* Pros can still buy G5s (or G4 laptops). I expect Apple will keep selling G5 PowerMacs for as long as demand dictates--even after Mac Pros (or whatever) are out. So people who need Photoshop horsepower need not be left out in the cold.



    * If the past 18-24 month record is what we have to go on then "Photoshop could be as many as 14 months away" is the worst case. 8 months is the best case, which is around when Conroe and Merom Macs are likely. The truth will probably be somewhere in between. That's really not far off the "late 2006" we were already expecting.



    I want native Flash, Director, Dreamweaver and Photoshop ASAP. But realistically, I'll have to stick with what I'm using now for a year. I can deal. If I couldn't I'd get a G5 tower.



    (BTW, as has been restated again and again, Apple's not "early" with the MacBook Pro and iMac. The NEVER said the transition would start in June. They said it would start BY June.)
  • Reply 16 of 80
    Apple created this problem, not Adobe. To be fair, Adobe does have a huge amount of work to do. I'm happy LightRoom in UB will be coming out soon. Aperture needs competition. But I'm not sure what pro photographers will do on the road when they need to really edit their photos. As long as the new macbook pro laptops run photoshop cs2 in emulation a lot faster than the last version of powerbook g4s we should be okay for awhile. Even the best PC laptops are not fast enough for crunching hundreds of 16 megapixel raw images on the road--you have to wait until you get to your fast desktop for that.



    So we will have to keep our Powermac G5 quads until some speedy dual intel core duo desktops can run photoshop faster in emulation than on the G5 quads, something I'm pessimistic about for at least a year.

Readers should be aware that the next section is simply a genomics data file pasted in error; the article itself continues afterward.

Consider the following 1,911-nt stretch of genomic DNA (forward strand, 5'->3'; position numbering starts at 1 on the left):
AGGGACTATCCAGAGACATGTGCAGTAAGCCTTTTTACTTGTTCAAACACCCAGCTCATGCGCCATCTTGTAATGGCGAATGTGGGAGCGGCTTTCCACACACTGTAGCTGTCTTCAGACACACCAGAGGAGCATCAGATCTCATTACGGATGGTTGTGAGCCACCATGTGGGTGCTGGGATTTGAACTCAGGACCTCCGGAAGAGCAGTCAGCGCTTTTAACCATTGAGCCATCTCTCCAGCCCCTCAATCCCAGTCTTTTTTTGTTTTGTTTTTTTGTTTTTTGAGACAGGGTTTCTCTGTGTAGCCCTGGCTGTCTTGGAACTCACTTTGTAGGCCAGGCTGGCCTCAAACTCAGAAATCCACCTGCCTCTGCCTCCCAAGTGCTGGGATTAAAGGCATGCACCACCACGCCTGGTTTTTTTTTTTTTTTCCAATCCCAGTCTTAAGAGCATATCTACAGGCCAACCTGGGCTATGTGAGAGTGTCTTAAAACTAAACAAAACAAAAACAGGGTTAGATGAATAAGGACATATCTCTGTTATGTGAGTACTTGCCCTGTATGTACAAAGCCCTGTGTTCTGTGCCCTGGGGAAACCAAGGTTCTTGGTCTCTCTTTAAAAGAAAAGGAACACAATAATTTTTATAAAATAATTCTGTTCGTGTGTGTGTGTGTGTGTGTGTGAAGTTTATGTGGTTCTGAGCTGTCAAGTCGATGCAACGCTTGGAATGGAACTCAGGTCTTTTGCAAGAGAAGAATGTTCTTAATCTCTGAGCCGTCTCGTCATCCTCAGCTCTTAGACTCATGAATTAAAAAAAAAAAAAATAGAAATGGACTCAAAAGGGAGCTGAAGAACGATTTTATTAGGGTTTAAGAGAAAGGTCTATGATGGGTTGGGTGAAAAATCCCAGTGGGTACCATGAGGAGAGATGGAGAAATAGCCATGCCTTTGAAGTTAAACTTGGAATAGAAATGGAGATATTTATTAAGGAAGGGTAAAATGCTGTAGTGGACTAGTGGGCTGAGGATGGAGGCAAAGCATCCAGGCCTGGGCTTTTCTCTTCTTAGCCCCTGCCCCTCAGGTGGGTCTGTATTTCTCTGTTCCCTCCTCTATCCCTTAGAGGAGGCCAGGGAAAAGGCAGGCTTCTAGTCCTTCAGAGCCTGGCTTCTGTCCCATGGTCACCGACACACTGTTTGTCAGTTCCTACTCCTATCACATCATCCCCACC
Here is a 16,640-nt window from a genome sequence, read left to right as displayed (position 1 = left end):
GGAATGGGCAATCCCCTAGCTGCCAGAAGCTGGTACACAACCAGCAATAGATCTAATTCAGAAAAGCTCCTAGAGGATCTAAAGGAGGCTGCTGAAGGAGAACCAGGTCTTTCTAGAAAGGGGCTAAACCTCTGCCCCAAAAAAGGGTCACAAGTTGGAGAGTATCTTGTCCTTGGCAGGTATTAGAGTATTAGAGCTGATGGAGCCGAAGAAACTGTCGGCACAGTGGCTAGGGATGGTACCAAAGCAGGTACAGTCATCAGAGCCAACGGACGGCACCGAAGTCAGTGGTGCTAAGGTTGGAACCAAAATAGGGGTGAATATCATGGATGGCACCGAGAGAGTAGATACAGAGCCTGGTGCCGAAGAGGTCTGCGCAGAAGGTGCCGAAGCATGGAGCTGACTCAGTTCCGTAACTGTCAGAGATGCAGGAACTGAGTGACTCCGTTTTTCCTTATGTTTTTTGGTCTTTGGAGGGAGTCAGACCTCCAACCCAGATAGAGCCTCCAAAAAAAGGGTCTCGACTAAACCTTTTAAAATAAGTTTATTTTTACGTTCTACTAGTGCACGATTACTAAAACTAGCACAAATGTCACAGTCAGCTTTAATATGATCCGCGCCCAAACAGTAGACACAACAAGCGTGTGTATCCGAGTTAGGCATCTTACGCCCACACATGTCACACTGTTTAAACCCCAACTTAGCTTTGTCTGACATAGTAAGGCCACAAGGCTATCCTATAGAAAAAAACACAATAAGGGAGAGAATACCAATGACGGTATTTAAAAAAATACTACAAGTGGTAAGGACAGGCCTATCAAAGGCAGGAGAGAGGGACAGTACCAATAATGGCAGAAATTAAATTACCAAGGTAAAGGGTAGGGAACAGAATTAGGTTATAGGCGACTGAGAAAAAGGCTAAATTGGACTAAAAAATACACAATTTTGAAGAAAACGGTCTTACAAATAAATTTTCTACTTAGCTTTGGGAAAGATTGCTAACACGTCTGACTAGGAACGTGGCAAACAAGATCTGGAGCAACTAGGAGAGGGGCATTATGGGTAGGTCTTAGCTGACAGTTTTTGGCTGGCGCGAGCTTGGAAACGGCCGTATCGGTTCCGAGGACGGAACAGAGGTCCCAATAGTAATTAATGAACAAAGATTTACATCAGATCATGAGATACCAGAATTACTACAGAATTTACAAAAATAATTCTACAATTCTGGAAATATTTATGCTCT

• Reply 17 of 80
    nagrommenagromme Posts: 2,834member
    Quote:

    Originally posted by ptnyc2006

    Apple created this problem, not Adobe.



    IBM and Motorola created this problem, not Apple They don't want to be in the personal computer CPU business. Intel does.
  • Reply 18 of 80
    xoolxool Posts: 2,460member
    Quote:

    Originally posted by JohnnySmith

    I have a Dual 1.8 I bought about a year and a half ago and I'm sure I will be feeling the age real bad by 2007.



    I have a Dual 2.0 I bought when the G5s were first introduced and I feel its age now!
  • Reply 19 of 80
    Quote:

    Originally posted by nagromme

    IBM and Motorola created this problem, not Apple They don't want to be in the personal computer CPU business. Intel does.



    Nagromme, you are right. But the responsibility for not seeking a different CPU manufacturer finally rests with Apple. It was a good long-term decision to switch to Intel, but its this interim period which may make many creative pros anxious.



    I hope Apple thinks seriously about customer loyalty during this transition. If it's going to be 9-15 months before UB CS3, Apple may be better off dropping Powermac G5 prices and/or doing one more marginal speed bump to keep us satisfied. (Why not a quad dual core G5 2.5 or at least a dual dual core 2.7?) Not being able to get our work done faster than a windows creative pro will create problems.
  • Reply 20 of 80
    wgauvinwgauvin Posts: 100member
    Quote:

    Originally posted by ptnyc2006

    Apple created this problem, not Adobe.



    This is so true. Apple caught a lot of pro app suppliers off guard by now saying they will have completed the transition to Intel by the end of 2006. When the Intel transition announcement was made, it looked like the transition would end late 2007, not late 2006. This would have given the likes of Adobe the time to fit it in to their usual development cycle. If more companies do what Adobe is doing, it will make the move to Intel more of a bumpy ride, but Apple is the one causing this.